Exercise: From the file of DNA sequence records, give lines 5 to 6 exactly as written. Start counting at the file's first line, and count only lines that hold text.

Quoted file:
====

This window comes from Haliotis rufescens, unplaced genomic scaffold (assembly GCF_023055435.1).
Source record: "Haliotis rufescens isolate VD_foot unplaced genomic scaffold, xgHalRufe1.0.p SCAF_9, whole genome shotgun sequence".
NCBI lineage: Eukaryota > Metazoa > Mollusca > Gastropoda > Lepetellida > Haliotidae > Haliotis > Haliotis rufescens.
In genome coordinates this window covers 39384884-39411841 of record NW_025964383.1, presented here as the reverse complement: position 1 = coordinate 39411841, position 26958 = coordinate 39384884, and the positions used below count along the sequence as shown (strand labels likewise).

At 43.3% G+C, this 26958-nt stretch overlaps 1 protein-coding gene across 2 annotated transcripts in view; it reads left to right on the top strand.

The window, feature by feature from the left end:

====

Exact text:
At 43.3% G+C, this 26958-nt stretch overlaps 1 protein-coding gene across 2 annotated transcripts in view; it reads left to right on the top strand.

The window, feature by feature from the left end: